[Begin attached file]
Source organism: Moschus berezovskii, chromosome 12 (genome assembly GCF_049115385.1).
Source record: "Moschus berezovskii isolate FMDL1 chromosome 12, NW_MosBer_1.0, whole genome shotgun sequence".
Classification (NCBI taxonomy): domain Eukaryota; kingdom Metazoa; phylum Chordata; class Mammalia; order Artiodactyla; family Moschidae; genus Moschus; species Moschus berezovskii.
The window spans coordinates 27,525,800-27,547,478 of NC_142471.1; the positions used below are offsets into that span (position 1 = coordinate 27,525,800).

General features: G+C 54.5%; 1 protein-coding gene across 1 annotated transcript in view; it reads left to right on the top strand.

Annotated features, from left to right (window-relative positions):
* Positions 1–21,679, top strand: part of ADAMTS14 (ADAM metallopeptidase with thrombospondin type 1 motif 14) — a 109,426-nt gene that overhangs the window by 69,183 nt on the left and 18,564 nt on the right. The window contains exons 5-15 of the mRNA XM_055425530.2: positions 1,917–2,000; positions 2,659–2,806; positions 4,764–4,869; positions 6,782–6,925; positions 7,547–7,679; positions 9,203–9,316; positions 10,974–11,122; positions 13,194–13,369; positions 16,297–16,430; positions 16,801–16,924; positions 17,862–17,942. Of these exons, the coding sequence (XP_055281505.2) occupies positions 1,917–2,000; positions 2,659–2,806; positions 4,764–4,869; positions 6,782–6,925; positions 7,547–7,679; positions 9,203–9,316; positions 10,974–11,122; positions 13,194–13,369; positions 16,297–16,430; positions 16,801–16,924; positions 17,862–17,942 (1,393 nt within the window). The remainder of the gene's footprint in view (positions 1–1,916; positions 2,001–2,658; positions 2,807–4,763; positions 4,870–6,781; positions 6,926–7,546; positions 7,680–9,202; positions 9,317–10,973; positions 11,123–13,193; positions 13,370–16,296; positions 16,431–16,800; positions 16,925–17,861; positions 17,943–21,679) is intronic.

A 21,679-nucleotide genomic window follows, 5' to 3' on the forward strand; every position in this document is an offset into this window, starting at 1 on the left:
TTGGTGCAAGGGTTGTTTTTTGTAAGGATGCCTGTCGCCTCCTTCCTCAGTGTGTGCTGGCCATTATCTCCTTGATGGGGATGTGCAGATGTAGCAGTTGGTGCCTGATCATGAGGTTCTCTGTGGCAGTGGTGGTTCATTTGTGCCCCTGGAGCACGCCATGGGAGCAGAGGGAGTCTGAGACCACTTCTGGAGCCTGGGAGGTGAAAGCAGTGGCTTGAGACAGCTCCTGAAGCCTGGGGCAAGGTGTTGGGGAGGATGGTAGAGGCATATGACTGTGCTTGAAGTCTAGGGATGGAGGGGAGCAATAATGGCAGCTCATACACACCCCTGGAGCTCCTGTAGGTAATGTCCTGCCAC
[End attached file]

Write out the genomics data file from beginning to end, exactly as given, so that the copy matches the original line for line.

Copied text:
Source organism: Moschus berezovskii, chromosome 12 (genome assembly GCF_049115385.1).
Source record: "Moschus berezovskii isolate FMDL1 chromosome 12, NW_MosBer_1.0, whole genome shotgun sequence".
Classification (NCBI taxonomy): domain Eukaryota; kingdom Metazoa; phylum Chordata; class Mammalia; order Artiodactyla; family Moschidae; genus Moschus; species Moschus berezovskii.
The window spans coordinates 27,525,800-27,547,478 of NC_142471.1; the positions used below are offsets into that span (position 1 = coordinate 27,525,800).

General features: G+C 54.5%; 1 protein-coding gene across 1 annotated transcript in view; it reads left to right on the top strand.

Annotated features, from left to right (window-relative positions):
* Positions 1–21,679, top strand: part of ADAMTS14 (ADAM metallopeptidase with thrombospondin type 1 motif 14) — a 109,426-nt gene that overhangs the window by 69,183 nt on the left and 18,564 nt on the right. The window contains exons 5-15 of the mRNA XM_055425530.2: positions 1,917–2,000; positions 2,659–2,806; positions 4,764–4,869; positions 6,782–6,925; positions 7,547–7,679; positions 9,203–9,316; positions 10,974–11,122; positions 13,194–13,369; positions 16,297–16,430; positions 16,801–16,924; positions 17,862–17,942. Of these exons, the coding sequence (XP_055281505.2) occupies positions 1,917–2,000; positions 2,659–2,806; positions 4,764–4,869; positions 6,782–6,925; positions 7,547–7,679; positions 9,203–9,316; positions 10,974–11,122; positions 13,194–13,369; positions 16,297–16,430; positions 16,801–16,924; positions 17,862–17,942 (1,393 nt within the window). The remainder of the gene's footprint in view (positions 1–1,916; positions 2,001–2,658; positions 2,807–4,763; positions 4,870–6,781; positions 6,926–7,546; positions 7,680–9,202; positions 9,317–10,973; positions 11,123–13,193; positions 13,370–16,296; positions 16,431–16,800; positions 16,925–17,861; positions 17,943–21,679) is intronic.

A 21,679-nucleotide genomic window follows, 5' to 3' on the forward strand; every position in this document is an offset into this window, starting at 1 on the left:
TTGGTGCAAGGGTTGTTTTTTGTAAGGATGCCTGTCGCCTCCTTCCTCAGTGTGTGCTGGCCATTATCTCCTTGATGGGGATGTGCAGATGTAGCAGTTGGTGCCTGATCATGAGGTTCTCTGTGGCAGTGGTGGTTCATTTGTGCCCCTGGAGCACGCCATGGGAGCAGAGGGAGTCTGAGACCACTTCTGGAGCCTGGGAGGTGAAAGCAGTGGCTTGAGACAGCTCCTGAAGCCTGGGGCAAGGTGTTGGGGAGGATGGTAGAGGCATATGACTGTGCTTGAAGTCTAGGGATGGAGGGGAGCAATAATGGCAGCTCATACACACCCCTGGAGCTCCTGTAGGTAATGTCCTGCCAC